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Los Angeles

Los Angeles Contemporary Exhibitions (LACE)

Exhibition Detail
Art Against Empire—Graphic Responses to U.S. Intervention Since World War II,
Curated by: Carol A. Wells
6522 Hollywood Blvd.
Los Angeles, CA 90028


March 10th, 2010 - April 18th, 2010
Opening: 
March 11th, 2010 8:00 PM - 10:00 PM
 
Offset, Tomi UngererTomi Ungerer, Offset, 1967
© Courtesy of the Artist and Los Angeles Contemporary Exhibits (LACE)
Places The U.S. Has Bombed Since W.W.II , Josh MacPheeJosh MacPhee,
Places The U.S. Has Bombed Since W.W.II ,
2002, Spray paint and stencil, 91.44 x 50.8 cm
© Courtesy of the Artist and Los Angeles Contemporary Exhibits (LACE)
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LACE is proud to present Art Against Empire—Graphic Responses to U.S. Intervention Since World War II, curated by Carol A. Wells from the archives of the Center for the Study of Political Graphics (CSPG). Featuring works by Josh MacPhee, Corita Kent, Jay Belloli, Cedomic Kostovic, Stephen Kroninger, and more.

Art Against Empire uses the power of posters to document 60 years of opposition to U.S. interventions into the domestic affairs of sovereign nations. Political, economic and military interventions, many of them covert, have repeatedly resulted in unacceptable deaths and misery for millions. These posters show hopes and dreams, and the pain of dreams destroyed.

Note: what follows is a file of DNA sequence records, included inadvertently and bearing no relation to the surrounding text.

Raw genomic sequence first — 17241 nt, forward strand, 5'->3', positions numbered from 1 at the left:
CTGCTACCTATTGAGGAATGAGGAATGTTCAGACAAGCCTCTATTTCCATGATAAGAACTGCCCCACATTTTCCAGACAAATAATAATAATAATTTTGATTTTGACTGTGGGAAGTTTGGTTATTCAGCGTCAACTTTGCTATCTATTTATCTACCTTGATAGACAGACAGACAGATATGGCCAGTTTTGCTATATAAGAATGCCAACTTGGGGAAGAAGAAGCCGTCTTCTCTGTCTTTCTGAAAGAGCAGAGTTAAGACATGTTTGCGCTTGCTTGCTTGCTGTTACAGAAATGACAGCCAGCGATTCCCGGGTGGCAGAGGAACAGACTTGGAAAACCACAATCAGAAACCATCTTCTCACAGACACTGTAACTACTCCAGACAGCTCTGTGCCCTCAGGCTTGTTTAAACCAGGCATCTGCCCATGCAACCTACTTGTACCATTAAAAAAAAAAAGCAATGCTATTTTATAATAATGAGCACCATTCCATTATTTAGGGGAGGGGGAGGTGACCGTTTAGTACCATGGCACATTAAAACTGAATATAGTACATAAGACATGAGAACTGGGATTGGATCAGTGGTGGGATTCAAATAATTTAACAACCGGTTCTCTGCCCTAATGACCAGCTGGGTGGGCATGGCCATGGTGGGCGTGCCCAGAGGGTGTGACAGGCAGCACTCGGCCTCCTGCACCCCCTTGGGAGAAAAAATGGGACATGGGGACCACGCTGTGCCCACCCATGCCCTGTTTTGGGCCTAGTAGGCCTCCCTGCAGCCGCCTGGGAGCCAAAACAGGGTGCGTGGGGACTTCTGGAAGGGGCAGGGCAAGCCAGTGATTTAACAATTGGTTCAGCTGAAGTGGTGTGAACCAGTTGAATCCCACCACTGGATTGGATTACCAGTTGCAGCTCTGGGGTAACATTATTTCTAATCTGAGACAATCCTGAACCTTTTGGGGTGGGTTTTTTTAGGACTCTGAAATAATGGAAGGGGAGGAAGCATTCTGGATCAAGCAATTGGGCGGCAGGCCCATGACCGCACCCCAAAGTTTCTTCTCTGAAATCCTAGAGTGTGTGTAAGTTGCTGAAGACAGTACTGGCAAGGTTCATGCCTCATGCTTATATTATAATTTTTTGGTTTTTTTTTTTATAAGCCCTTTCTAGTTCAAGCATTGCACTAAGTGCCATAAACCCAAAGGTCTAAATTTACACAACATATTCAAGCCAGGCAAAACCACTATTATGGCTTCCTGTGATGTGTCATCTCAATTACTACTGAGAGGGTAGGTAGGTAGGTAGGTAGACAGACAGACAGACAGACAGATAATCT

Art Against Empire showcases over 100 political posters in the LACE galleries, spanning two dozen sovereign nations including Korea, Vietnam, the Philippines, Guatemala, Haiti, Cuba, Iran, and South Africa. It attempts to inform, challenge and inspire by confronting the viewer with images of past struggles that remain powerfully relevant today. It both raises questions about past interventions and fosters debate about present ones. The exhibition will also provide insight into why the amount of devastation caused by the recent earthquake in Haiti can be linked to its long history of French colonialism and U.S. imperialism.

The United States is the focus of this exhibition. As citizens, we are ultimately responsible for the actions that are taken by our government in our name. Censorship and repression, so prevalent in wartime, invariably attempt to eliminate dissent, thereby violating the principles on which this democracy was founded. These posters document the efforts of people who refuse to remain silent and who use the power of art to inspire action.


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